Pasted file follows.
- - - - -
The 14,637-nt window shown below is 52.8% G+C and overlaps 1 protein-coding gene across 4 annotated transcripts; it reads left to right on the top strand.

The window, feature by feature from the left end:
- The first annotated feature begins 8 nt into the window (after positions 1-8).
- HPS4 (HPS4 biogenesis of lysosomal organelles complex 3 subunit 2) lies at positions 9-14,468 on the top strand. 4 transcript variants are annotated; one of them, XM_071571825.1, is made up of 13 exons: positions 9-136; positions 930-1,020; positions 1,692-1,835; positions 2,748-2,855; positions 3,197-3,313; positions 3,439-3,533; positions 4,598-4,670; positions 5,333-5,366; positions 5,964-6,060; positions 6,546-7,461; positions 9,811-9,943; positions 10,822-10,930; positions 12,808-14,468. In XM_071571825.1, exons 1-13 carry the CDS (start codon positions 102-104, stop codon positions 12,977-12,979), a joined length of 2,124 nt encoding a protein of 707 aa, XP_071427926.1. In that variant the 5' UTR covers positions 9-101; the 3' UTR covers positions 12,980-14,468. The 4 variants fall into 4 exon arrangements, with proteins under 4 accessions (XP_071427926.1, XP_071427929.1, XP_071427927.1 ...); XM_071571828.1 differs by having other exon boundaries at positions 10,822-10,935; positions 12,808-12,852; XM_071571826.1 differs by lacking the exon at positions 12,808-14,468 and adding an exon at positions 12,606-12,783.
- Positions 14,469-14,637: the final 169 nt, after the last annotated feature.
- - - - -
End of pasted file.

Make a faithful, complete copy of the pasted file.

The 14,637-nt window shown below is 52.8% G+C and overlaps 1 protein-coding gene across 4 annotated transcripts; it reads left to right on the top strand.

The window, feature by feature from the left end:
- The first annotated feature begins 8 nt into the window (after positions 1-8).
- HPS4 (HPS4 biogenesis of lysosomal organelles complex 3 subunit 2) lies at positions 9-14,468 on the top strand. 4 transcript variants are annotated; one of them, XM_071571825.1, is made up of 13 exons: positions 9-136; positions 930-1,020; positions 1,692-1,835; positions 2,748-2,855; positions 3,197-3,313; positions 3,439-3,533; positions 4,598-4,670; positions 5,333-5,366; positions 5,964-6,060; positions 6,546-7,461; positions 9,811-9,943; positions 10,822-10,930; positions 12,808-14,468. In XM_071571825.1, exons 1-13 carry the CDS (start codon positions 102-104, stop codon positions 12,977-12,979), a joined length of 2,124 nt encoding a protein of 707 aa, XP_071427926.1. In that variant the 5' UTR covers positions 9-101; the 3' UTR covers positions 12,980-14,468. The 4 variants fall into 4 exon arrangements, with proteins under 4 accessions (XP_071427926.1, XP_071427929.1, XP_071427927.1 ...); XM_071571828.1 differs by having other exon boundaries at positions 10,822-10,935; positions 12,808-12,852; XM_071571826.1 differs by lacking the exon at positions 12,808-14,468 and adding an exon at positions 12,606-12,783.
- Positions 14,469-14,637: the final 169 nt, after the last annotated feature.